“It is well known that the yarn used in Vietnam, which has a large textile industry, is often made with Chinese cotton, also coming from Xinjiang,” said Anna Cavazzini, who is one of several European Parliament members pushing the legislative body to pass an import ban.

As a major global producer of cotton, Xinjiang’s annual cotton output in 2021 was 5.27 million tonnes, accounting for 91 per cent of the nation’s production, and around 20 per cent of the world’s total output, according to the China Cotton Association and the National Bureau of Statistics.

The region, where China has been accused of using Uygur Muslims and other minority groups for forced labour, does not export much raw cotton or yarn. Instead, they are mostly consumed locally or sold to other provinces to be made into cloth, garments or other textile products for domestic and overseas markets. Last year, 67 per cent of cotton consumed across the country was from Xinjiang.

Beijing has vehemently denied that any human rights abuses are taking place in Xinjiang. A document circulating among UN diplomats also suggests that China has been lobbying behind the scenes at the United Nations’ top human rights body to block the publication of a report on rights conditions in Xinjiang.


Xinjiang, China’s top cotton producer

Xinjiang, China’s top cotton producer

In the first half of 2022, Bangladesh was the biggest importer of cotton products from China, buying US$1.48 billion worth of goods. Most of the imports are various kinds of fabric, followed by yarn, customs data showed.

It was followed by Vietnam, which bought US$1.01 billion worth in the same period.

None of the Bangladeshi imports were directly from Xinjiang, but rather from coastal provinces such as Jiangsu, customs data showed.

Vietnam has bought US$582,000 worth of cotton products from Xinjiang this year, mostly in June.

Even though the act bans US imports of any products with input from Xinjiang, unless there is “clear and convincing” evidence that no forced labour was involved, lawyers say that the scrutinisation from US Customs is unlikely to expand to garment imports from a third country in the short term, due to capacity restraints.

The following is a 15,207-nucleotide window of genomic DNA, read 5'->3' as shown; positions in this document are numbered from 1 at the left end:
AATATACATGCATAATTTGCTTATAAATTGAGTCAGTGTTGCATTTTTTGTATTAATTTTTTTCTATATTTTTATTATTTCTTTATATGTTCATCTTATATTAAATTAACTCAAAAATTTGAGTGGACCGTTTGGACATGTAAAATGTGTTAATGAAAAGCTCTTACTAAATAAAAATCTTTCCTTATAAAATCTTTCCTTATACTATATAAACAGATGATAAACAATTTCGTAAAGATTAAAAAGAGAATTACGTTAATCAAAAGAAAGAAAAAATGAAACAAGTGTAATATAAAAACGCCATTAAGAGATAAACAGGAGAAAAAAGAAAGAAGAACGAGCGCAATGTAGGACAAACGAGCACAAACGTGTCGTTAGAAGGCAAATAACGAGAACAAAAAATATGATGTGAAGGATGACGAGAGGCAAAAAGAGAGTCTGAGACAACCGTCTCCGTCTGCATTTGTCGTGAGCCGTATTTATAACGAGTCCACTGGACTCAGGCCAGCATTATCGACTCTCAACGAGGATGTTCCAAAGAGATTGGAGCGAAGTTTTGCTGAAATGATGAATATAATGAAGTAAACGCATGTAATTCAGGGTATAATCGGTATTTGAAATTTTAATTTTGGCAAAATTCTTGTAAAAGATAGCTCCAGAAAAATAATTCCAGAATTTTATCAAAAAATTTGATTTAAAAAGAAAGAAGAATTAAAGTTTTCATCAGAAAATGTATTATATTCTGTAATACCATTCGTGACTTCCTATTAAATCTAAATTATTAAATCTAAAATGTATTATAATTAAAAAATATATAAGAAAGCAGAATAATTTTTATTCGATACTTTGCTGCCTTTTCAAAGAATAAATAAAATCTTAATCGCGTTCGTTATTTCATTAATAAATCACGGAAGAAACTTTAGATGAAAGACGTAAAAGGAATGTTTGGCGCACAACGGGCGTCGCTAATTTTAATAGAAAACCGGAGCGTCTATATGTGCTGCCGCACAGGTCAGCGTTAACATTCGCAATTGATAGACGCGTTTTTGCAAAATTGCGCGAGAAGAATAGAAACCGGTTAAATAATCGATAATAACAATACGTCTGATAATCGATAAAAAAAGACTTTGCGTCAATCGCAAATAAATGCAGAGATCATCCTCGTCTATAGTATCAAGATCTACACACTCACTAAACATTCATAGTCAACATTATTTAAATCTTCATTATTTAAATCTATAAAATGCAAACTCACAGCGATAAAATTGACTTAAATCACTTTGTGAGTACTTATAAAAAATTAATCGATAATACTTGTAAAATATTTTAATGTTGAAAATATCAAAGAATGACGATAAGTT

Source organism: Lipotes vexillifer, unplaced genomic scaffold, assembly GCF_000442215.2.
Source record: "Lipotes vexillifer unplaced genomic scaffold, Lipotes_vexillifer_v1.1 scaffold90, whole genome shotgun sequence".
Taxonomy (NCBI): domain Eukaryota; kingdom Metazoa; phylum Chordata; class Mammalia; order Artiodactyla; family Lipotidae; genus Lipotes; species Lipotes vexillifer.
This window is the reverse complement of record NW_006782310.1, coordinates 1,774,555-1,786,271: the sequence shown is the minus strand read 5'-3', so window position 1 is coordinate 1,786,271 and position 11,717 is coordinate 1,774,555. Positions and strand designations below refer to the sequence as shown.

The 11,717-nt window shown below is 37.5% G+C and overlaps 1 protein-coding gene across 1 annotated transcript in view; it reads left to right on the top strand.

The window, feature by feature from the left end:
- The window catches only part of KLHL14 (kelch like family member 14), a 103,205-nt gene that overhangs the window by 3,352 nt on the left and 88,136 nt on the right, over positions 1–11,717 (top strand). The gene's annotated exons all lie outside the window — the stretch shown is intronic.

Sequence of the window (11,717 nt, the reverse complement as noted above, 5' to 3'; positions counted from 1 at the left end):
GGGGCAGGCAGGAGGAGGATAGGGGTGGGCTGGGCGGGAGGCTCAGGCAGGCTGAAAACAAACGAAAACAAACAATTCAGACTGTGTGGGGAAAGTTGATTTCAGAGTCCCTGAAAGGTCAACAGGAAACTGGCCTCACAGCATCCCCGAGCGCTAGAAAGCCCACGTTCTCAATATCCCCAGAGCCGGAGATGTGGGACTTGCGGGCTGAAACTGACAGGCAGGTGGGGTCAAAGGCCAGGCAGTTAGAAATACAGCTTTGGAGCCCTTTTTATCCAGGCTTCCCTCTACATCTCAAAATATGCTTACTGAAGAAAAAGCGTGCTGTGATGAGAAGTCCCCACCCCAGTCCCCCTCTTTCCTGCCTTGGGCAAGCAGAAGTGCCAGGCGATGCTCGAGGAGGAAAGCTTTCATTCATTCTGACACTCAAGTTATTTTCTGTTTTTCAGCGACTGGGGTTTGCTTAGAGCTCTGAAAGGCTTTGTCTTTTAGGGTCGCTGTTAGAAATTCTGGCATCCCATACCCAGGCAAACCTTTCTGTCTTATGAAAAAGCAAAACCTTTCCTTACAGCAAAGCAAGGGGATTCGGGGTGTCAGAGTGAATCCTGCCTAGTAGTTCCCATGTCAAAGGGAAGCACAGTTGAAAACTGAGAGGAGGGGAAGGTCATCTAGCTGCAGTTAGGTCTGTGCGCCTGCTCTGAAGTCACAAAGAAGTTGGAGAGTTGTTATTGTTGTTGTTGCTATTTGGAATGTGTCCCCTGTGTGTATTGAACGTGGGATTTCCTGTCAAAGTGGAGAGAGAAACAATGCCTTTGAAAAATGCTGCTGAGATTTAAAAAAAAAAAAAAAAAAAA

According to a recent survey of 34 leading US fashion companies, conducted from April to June by Sheng Lu, an associate professor with the University of Delaware’s Department of Fashion & Apparel Studies, in collaboration with the United States Fashion Industry Association, 86 per cent of respondents said they would decrease their cotton apparel sourcing from China, while more than 92 per cent did not plan to reduce apparel sourcing from Asian countries other than China because of the act.

US money or Chinese public’s fury: the stark choice for China’s apparel firms

Recent surveys of Chinese yarn and fabric factories, conducted by Beijing Cotton Outlook Consulting, showed that there have been requests for proof of compliance with the US act, from their south and southeast Asian clients. But the overall proportion is relatively low, and the requirements are not as strict as those for American or European imports.

A Chinese textile manufacturer who owns a factory in Vietnam said some downstream clients have required documents on the origin of products. And in such cases, manufacturers have to go through a lengthy due-diligence process.

“But [US customs] can’t take it like a DNA test,” he said on the condition of anonymity due to the sensitivity of the issue. “At the end of the day, it’s about reading documents with enough proof that [Xinjiang cotton isn’t used].”

He said it is hard to distinguish the cotton products entering Vietnam from different sources because they may have been mixed together while being transported at sea. Suppliers may do this so they can deceptively label Xinjiang cotton as coming from elsewhere, to circumvent the US law.

“I’ve never heard of the Vietnamese government taking action to [stop Xinjiang cotton going into Vietnam],” he added.

Many brands want to make the shift from China to India due to the reports of forced labour among Uygurs, China’s zero-Covid policy and other issues
Raja Shanmugam, textile maker